As more information has become available for consumers about how to slim down and stay healthy, Americans have started cutting down on things like soda and fast foods.
But the decrease in sales hasn't hurt companies like Coca Cola or Pepsi Co, as demand for lower calorie products like trendy sparkling water, coffee and tea is at an all-time high.
Drinks like bottled waters and value-added (sparkling or flavored) waters made up for the drop in soda sales.
'People are increasingly becoming aware of the downside of soda drinking stemming from the high sugar and calorie content of regular soda and concerns surrounding the health impact of artificial sweeteners used in diet soda,' Karen Ansel, MS, RDN, author of Healing Superfoods for Anti Aging: Stay Younger, Live Longer, stated.
'As a result many people are seeking out more natural and healthful beverages, which likely explains why bottled water sales now outpace soda sales,' she explained.
Since 2004, the market for soda has decreased by 1.6 billion cases, according to a Beverage-Digest report obtained by Fortune.
In the last year, the steepest decline was seen in the sale of Diet Pepsi, which fell by 9.2 percent, and Diet Coke, 4.3 percent. Though, both drinks still rank among the top 10 most popular soft drinks in America.
That plunge in sales is due to increased skepticism of artificial sweeteners, particularly aspartame.
This data also comes as the Western diet, which is characterized by high fat and high sugar meals, has come under attack by nutritionists as the cause for numerous health problems, including diabetes, heart disease and even certain cancers.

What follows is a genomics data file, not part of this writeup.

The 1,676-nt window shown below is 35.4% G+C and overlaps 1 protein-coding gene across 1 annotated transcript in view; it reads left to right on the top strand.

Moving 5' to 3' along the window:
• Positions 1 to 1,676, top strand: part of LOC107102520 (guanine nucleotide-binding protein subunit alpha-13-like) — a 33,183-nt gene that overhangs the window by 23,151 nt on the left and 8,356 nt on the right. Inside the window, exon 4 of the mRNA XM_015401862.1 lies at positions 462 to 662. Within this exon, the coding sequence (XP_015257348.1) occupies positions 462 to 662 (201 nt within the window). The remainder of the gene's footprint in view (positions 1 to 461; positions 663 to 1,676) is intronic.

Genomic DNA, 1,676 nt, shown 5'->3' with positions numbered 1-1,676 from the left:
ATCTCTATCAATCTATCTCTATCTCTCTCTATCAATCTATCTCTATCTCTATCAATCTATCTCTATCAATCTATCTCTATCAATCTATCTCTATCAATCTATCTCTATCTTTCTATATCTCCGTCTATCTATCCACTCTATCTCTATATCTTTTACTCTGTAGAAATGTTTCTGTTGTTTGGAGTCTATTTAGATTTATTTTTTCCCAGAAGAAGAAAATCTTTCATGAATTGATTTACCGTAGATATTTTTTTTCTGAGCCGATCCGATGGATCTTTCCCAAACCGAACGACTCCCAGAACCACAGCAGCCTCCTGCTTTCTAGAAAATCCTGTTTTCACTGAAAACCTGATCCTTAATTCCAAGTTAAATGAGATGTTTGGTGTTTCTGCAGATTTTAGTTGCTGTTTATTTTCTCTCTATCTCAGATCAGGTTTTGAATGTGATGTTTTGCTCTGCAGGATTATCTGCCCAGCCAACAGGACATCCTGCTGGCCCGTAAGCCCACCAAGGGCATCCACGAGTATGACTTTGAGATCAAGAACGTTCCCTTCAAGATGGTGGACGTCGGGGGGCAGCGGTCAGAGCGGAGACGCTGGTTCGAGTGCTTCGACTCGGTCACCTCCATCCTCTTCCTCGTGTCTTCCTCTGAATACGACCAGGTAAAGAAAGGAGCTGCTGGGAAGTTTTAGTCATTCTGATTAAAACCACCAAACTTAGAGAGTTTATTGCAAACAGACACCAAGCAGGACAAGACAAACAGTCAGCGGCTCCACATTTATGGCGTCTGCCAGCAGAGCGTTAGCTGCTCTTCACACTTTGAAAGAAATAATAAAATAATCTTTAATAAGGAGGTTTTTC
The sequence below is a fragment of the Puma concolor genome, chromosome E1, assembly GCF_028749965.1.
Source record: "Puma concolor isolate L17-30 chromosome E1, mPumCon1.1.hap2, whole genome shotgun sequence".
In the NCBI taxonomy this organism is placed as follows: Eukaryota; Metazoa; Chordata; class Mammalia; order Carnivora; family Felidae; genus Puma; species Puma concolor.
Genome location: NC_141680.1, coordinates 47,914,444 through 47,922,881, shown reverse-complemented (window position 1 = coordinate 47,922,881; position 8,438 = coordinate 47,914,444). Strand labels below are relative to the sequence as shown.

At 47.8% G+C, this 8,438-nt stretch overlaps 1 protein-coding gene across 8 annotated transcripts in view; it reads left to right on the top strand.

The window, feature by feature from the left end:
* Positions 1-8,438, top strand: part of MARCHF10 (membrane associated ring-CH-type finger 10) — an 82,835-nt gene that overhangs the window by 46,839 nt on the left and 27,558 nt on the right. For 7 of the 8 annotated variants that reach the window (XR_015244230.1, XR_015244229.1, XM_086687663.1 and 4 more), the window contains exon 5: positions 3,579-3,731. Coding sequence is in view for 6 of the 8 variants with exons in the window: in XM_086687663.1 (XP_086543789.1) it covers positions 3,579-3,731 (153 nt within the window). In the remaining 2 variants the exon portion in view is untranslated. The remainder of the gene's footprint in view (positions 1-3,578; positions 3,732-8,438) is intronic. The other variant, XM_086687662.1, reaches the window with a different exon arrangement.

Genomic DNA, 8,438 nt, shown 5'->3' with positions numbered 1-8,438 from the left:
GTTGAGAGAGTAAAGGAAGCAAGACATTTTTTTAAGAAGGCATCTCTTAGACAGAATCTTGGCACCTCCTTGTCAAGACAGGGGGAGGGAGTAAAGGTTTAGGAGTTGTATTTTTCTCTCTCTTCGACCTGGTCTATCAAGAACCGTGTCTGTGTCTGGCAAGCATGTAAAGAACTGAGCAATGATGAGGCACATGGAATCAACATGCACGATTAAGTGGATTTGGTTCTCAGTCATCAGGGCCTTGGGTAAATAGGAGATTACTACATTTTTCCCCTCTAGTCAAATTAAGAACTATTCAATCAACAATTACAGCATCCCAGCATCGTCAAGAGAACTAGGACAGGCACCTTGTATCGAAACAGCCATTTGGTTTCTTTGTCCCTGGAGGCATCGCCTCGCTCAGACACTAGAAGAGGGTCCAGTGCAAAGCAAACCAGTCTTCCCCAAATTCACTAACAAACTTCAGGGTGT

Politicians in the United States are currently pushing for a new nation-wide soda tax in an attempt to cut sales of the sugary soft drinks even further and improve national health.
The first soda tax went into effect in California in April, and cut drink sales by 10 percent, a clear sign that the move could help in the fight against obesity.
The state was following in the footsteps of Mexico, which saw a similar drop in soda consumption thanks to a sugar tax.
In Mexico - a country with serious and escalating diabetes rates - soda sales dropped by six percent in 2014 after a tax rise and a 10 percent price hike.
Experts estimated that cutting soda consumption by just 20 percent could save up to $23.6 billion in healthcare costs over 10 years.
American teenagers are increasingly shunning fizzy drinks, a CDC report revealed.
Soda drinking among high school students in the US dropped by over one-third from 2007 to 2015.
Meanwhile there has been a uptick in the number of American children drinking diet soda.
Researchers say the new figures are encouraging as sugar-sweetened beverages are one of the largest contributors of added sugars to adolescents' diets.
However, they noted that the overall prevalence of Americans drinking sugary drinks, at any age, remains high and more approaches need to be put into place for the downward trend to continue.
The report, as part of the CDC's weekly Morbidity and Mortality report, took its data from the YRBS - a US survey that provides representative data on health behaviors among students in grades nine to 12.
The survey asked the high schoolers how many times that had drunk 'a can, bottle, or glass of soda or pop, such as Coke, Pepsi, or Sprite' and not counting diet drinks.
Researchers found that the number of students drinking soda daily had significantly fallen from 33.8 percent in 2007 to 20.4 percent in 2015.